Tuesday, Oct 30 – 6:00 PM STAT®REC SLAM #1
Andrea Scrima; David Winner; Erik Rasmussen;
Jennifer Franklin; Phineas Lambert; Uche Nduka
29 Cornelia Street, NYC
Come celebrate our first public event ever and applaud our intrepid readers!
Statorec, deemed “The impetuous radicalism of literary upstarts” by The New York Times and, more recently, “The snob’s solution to the Internet’s democratizing influence on the arts” by Entertainment Weekly, is an online literary magazine of fiction, poetry, criticism, and non-fiction that offers a statement of record to the new century.
Our cultural and political agenda: Total world domination for artists!
Come one, come all! And if you clap (and drink) enough, we’ll be back for #2!
I guess that makes me official.
Check out a selection of photos from the installation at Maniére Noire, Berlin
Yesterday I had the pleasure of reading from “Wie viele Tage” in the Orangerie at the 38th Erlanger Poetenfest in Erlangen. Moderation by the wonderful Verena Auffermann.
Translated by Andrea Scrima from the original German edition Am Fenster, wo die Nacht einbricht: Aufzeichnungen (At the window, where night breaks: Notations), Limmat Verlag, Zurich, Switzerland 2013
Read the full selection on Statorec.
EXISTENCE 22 / MOMENTS OF BEING TOUCHED
What one lives from. The brief moments of happiness when one encounters something, a person, a plant, an animal, a phenomenon that touches one in the most profound way, speaks to one, captures, delights one, like chemical elements that attract one another, do not wish to separate. A moment of this kind can be triggered by a musical modulation (Mozart, Chopin, Wagner…) that “strikes” like lightning, pierces the heart so deeply that one never forgets this moment, brief as it might be.—Leafing through an encyclopedia, we are taken by the portrait photo of someone long since deceased, as fierce as love at first sight; the gesticulation of a tree branch catches our eye and, it seems to the viewer, is directed at him; the particular hue of a pond in a watercolor is perceived as a “soul color,” a butterfly as messenger, a lonely cloud as a being that was waiting for one to finally see it; the sudden comprehension of another being; an elective affinity, entered into in a trice with creatures or things of an entirely different provenance. These magical connections between things ordinarily foreign to one another can be induced by works of art, in moments when we are completely open to the point of endangerment, or physically weakened by an ailment; the nerves are raw, the mind is wide awake, perceives, draws connections it would not have in a stronger state.—Spoke to Jannis Zinniker yesterday about these redemptive moments.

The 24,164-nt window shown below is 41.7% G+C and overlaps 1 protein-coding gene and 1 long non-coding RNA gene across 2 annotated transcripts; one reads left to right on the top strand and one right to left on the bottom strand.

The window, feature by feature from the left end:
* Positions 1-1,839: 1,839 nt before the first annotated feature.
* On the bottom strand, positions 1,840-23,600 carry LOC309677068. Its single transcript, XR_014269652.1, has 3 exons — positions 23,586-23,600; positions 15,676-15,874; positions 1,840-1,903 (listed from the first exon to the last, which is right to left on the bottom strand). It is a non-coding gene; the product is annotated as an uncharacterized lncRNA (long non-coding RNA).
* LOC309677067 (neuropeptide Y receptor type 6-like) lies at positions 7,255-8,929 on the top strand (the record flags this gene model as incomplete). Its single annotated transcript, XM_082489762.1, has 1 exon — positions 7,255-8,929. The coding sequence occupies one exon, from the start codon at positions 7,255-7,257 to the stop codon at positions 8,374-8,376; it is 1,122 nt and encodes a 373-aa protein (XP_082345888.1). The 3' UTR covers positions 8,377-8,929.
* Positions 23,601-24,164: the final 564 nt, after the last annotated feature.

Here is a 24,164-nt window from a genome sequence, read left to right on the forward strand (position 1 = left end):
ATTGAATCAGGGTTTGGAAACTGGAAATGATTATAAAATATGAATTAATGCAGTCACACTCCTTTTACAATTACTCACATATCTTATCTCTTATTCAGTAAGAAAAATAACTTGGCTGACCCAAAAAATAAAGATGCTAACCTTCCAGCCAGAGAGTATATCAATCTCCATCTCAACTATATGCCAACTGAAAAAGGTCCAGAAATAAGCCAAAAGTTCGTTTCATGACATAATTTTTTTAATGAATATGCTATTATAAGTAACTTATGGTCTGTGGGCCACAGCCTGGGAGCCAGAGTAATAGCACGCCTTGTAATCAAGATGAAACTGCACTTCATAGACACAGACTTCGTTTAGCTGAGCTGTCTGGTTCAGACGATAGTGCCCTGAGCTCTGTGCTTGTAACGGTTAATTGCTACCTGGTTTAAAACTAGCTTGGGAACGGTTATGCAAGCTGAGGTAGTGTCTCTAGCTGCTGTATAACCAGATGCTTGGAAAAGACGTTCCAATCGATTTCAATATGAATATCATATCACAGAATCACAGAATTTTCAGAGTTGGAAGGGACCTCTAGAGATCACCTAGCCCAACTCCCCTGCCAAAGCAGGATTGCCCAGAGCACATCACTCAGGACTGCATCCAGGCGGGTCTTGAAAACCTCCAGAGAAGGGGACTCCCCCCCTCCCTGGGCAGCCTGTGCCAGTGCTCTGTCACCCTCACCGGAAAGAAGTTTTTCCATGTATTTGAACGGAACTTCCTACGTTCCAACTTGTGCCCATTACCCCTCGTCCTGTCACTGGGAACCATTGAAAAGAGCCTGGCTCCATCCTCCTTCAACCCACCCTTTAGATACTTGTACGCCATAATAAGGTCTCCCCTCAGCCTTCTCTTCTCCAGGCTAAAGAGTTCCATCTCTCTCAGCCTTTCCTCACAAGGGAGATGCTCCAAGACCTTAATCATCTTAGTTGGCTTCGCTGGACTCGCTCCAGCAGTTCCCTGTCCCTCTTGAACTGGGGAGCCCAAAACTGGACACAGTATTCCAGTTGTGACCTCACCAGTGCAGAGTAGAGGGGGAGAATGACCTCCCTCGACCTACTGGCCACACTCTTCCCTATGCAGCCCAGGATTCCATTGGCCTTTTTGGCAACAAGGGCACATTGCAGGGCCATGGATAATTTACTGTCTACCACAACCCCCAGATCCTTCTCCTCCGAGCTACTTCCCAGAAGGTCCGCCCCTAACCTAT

“Teaching writing is a virtual impossibility. Faced with the prospect of mentoring students intent on becoming writers themselves, Goetz arrives at the conclusion that the university is not there to promote, but to hinder the results of independent thought, to discourage and intimidate them. He goes so far as to say that the aim of the professorship he is in the process of accepting is to prevent texts from being written in the first place: ‘In certain cases one could even, perhaps, find reasons for this. But even these reasons are essentially uninteresting. What is interesting is that most texts are bullshit. First and foremost, of course, those that arise in front of one’s own eyes, one’s own texts: nearly always bullshit. Bad, weak, useless. Why? I don’t know.’”
Read the full essay and excerpts from Goetz’s lecture in The Brooklyn Rail.